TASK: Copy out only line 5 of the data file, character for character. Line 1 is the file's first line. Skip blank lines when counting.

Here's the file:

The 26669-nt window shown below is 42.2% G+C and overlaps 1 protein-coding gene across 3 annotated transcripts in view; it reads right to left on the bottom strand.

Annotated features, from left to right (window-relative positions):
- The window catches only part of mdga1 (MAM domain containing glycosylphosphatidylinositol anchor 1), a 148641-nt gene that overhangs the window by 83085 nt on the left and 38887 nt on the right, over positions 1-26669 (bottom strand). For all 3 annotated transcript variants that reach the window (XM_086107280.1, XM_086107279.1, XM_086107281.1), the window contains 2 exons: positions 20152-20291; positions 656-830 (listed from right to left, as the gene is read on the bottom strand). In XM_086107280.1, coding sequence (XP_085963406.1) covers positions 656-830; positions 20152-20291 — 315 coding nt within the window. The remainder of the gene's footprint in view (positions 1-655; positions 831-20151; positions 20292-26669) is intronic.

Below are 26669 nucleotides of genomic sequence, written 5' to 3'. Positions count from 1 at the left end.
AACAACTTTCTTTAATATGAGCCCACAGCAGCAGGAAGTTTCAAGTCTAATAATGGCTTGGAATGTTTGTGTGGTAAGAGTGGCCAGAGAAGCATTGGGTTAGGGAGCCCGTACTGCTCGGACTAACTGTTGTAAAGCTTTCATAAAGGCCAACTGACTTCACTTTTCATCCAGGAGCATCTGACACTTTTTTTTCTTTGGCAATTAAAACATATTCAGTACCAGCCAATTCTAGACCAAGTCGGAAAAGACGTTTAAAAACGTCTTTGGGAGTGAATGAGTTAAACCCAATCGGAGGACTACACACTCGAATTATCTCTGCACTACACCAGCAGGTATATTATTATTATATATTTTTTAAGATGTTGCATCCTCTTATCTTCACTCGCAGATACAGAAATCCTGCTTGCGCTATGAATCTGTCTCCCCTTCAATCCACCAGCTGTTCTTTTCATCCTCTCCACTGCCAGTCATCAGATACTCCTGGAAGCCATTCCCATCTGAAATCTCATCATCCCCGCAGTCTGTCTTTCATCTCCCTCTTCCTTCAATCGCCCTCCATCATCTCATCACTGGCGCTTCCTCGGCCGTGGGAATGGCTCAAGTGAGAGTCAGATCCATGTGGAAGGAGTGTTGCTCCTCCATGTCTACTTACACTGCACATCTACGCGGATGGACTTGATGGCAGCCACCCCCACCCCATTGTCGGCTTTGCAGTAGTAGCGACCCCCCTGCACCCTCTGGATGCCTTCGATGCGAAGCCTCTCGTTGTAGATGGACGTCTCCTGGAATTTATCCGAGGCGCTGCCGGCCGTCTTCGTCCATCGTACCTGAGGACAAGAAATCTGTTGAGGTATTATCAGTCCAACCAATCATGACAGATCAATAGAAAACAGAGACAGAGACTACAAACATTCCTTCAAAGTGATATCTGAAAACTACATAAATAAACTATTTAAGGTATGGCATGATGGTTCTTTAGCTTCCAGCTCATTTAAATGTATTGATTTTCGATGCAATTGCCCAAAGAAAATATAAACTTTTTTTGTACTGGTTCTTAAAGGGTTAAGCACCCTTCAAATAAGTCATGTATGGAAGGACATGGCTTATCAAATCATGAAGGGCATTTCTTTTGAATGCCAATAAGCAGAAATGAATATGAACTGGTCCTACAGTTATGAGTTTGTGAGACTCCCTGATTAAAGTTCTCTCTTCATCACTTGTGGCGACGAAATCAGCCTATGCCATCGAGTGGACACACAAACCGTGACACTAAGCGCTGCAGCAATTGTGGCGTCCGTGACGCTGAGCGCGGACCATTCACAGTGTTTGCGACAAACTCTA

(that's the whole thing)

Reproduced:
AACAACTTTCTTTAATATGAGCCCACAGCAGCAGGAAGTTTCAAGTCTAATAATGGCTTGGAATGTTTGTGTGGTAAGAGTGGCCAGAGAAGCATTGGGTTAGGGAGCCCGTACTGCTCGGACTAACTGTTGTAAAGCTTTCATAAAGGCCAACTGACTTCACTTTTCATCCAGGAGCATCTGACACTTTTTTTTCTTTGGCAATTAAAACATATTCAGTACCAGCCAATTCTAGACCAAGTCGGAAAAGACGTTTAAAAACGTCTTTGGGAGTGAATGAGTTAAACCCAATCGGAGGACTACACACTCGAATTATCTCTGCACTACACCAGCAGGTATATTATTATTATATATTTTTTAAGATGTTGCATCCTCTTATCTTCACTCGCAGATACAGAAATCCTGCTTGCGCTATGAATCTGTCTCCCCTTCAATCCACCAGCTGTTCTTTTCATCCTCTCCACTGCCAGTCATCAGATACTCCTGGAAGCCATTCCCATCTGAAATCTCATCATCCCCGCAGTCTGTCTTTCATCTCCCTCTTCCTTCAATCGCCCTCCATCATCTCATCACTGGCGCTTCCTCGGCCGTGGGAATGGCTCAAGTGAGAGTCAGATCCATGTGGAAGGAGTGTTGCTCCTCCATGTCTACTTACACTGCACATCTACGCGGATGGACTTGATGGCAGCCACCCCCACCCCATTGTCGGCTTTGCAGTAGTAGCGACCCCCCTGCACCCTCTGGATGCCTTCGATGCGAAGCCTCTCGTTGTAGATGGACGTCTCCTGGAATTTATCCGAGGCGCTGCCGGCCGTCTTCGTCCATCGTACCTGAGGACAAGAAATCTGTTGAGGTATTATCAGTCCAACCAATCATGACAGATCAATAGAAAACAGAGACAGAGACTACAAACATTCCTTCAAAGTGATATCTGAAAACTACATAAATAAACTATTTAAGGTATGGCATGATGGTTCTTTAGCTTCCAGCTCATTTAAATGTATTGATTTTCGATGCAATTGCCCAAAGAAAATATAAACTTTTTTTGTACTGGTTCTTAAAGGGTTAAGCACCCTTCAAATAAGTCATGTATGGAAGGACATGGCTTATCAAATCATGAAGGGCATTTCTTTTGAATGCCAATAAGCAGAAATGAATATGAACTGGTCCTACAGTTATGAGTTTGTGAGACTCCCTGATTAAAGTTCTCTCTTCATCACTTGTGGCGACGAAATCAGCCTATGCCATCGAGTGGACACACAAACCGTGACACTAAGCGCTGCAGCAATTGTGGCGTCCGTGACGCTGAGCGCGGACCATTCACAGTGTTTGCGACAAACTCTA